Extensor Hallucis Longus


The EHL is a thin muscle, situated between the Tibialis anterior and the Extensor digitorum longus[1].It is located on the lateral side of the leg .It provides the only active extension force to the interphalangeal joint and the primary active extension force to the metatarsophalangeal joint.It has only a slightly smaller moment arm for dorsiflexion at the ankle than the anterior tibialis.It has a smaller physiological cross sectional area than either the anterior tibialis or the extensor digitorum longus .[2]




From the Middle two quarters of the anterior surface of fibula and the adjecent interosseous membrane .[3]


To the base of distal phalanx of the big toe .[3]

Nerve Supply

Deep peroneal L4 , L5 ,S1 .[3]


Extends the metatasophalangeal and interphalangeal joints of the big toe and assist in the in the inversion of the foot and dorsiflexion of the ankle .[3]

Blood Supply

Branches of the anterior tibial artery.[4]


Extensor digitorum longus, Tibialis anterior, Peroneus tertius.[4]


  • Bends the big toe up.
  • Bend the foot by the ankle up toward the front of the body.
  • Assists to turn the sole of the foot inward, toward the other foot.
  • Assists to maintain balance.[5]

Muscle test

Patient position : supine or sitting.

Test : extension of metatarsophalangeal and interphalangeal joints of the big toe.

pressure : against dorsal surface of distal phalanges of the big toe in the direction of flexion.[3]




In the paralysis of EHL , the action of EHB is clear , the distal phalanx doesn't extend and the proximal phalanx extend in the direction of adduction.[3]

Effect of Weakness

Weakness of EHL weaken extension at the metatarsophalangeal and interphalangeal joints .As it is the only muscle for the extension of interphalangeal joint so weakness of it is diagnostic for EHL weakness.

During normal locomotion, an individual contacts the ground with the heel of the foot first. The ground reaction force applies a plantarflexion moment to the whole foot, which is resisted by all of the dorsiflexors. Weakness of the EHL diminishes an individual’s ability to control the descent of the medial portion of the foot, particularly the great toe.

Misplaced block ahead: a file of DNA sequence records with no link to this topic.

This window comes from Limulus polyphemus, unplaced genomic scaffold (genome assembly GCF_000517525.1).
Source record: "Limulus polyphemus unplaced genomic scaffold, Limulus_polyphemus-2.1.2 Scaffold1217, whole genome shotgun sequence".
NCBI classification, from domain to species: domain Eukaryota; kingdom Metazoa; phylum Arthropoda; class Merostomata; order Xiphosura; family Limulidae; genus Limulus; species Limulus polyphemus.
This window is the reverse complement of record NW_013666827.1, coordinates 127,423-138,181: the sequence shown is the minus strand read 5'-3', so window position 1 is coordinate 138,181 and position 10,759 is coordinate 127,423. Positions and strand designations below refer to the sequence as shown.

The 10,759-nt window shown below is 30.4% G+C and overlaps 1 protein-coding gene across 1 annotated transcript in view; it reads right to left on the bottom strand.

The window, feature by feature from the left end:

Patients with weakness of the extensor hallucis longus also report that the toe tends to fold under the foot when they are pulling on socks or shoes and can cause tripping.[2]

Effect of Tightness

Tightness of the EHL pulls the metatarsophalangeal joint of the great toe into extension, which, as in the fingers and thumb, tends to produce flexion at the interphalangeal joint as the flexor hallucis longus is stretched, and a claw toe deformity emerges.

Hyperextension of the great toe pulls the plantar plate distally, exposing the metatarsal head to excessive loads and producing pain. Similarly, hyperextension of the metatarsophalangeal joint pulls the interphalangeal joint into the toe box of a shoe, causing pain and calluses, or corns, on the dorsal surface of the interphalangeal joint.

Claw Deformities of the toes :
Claw toe deformities in a foot with sensation are quite painful. Claw deformities in a foot without sensation put the individual at risk of skin breakdown as the result of increased pressure under the metatarsal heads and between the dorsal surfaces of the toes and the shoe.[2]

Claw with words.jpg

Trigger point referral

It refers pain to the distal aspect of the 1st metatarsal and great toe, as well as the dorsum of the foot . It may reach up the leg as far as the point. These points are located just distal to the junction between the middle and distal thirds of the leg, just anterior to the fibula. The patient may also complain of persistent dorsal foot pain.[7]








  1. https://en.wikipedia.org/wiki/Extensor_hallucis_longus_muscle
  2. 2.0 2.1 2.2 Carol A.Oatis . kinesiology the mechanics and pathomechanics of human movement , 2003
  3. 3.0 3.1 3.2 3.3 3.4 3.5 Muscles: Testing and Function, with Posture and Pain. fckLRFlorence P,Elizabeth K, Patricia G,Mary M, William A.5th ed.2005.
  4. 4.0 4.1 http://thewellnessdigest.com/extensor-hallucis-longus-muscle-anatomy-origin-insertion-action/
  5. http://thewellnessdigest.com/extensor-hallucis-longus-muscle-big-toe-pain/
  6. https://www.youtube.com/watch?v=rvEwcuCykbc
  7. Steven E.Jurch. clinical massage therapy: assessment and treatment of orthopedic conditions,2007.
  8. https://www.youtube.com/watch?v=RiErCxACmWw
  9. https://www.youtube.com/watch?v=95ISH9Q3X4w
  10. https://www.youtube.com/watch?v=h2kaEOd3GcI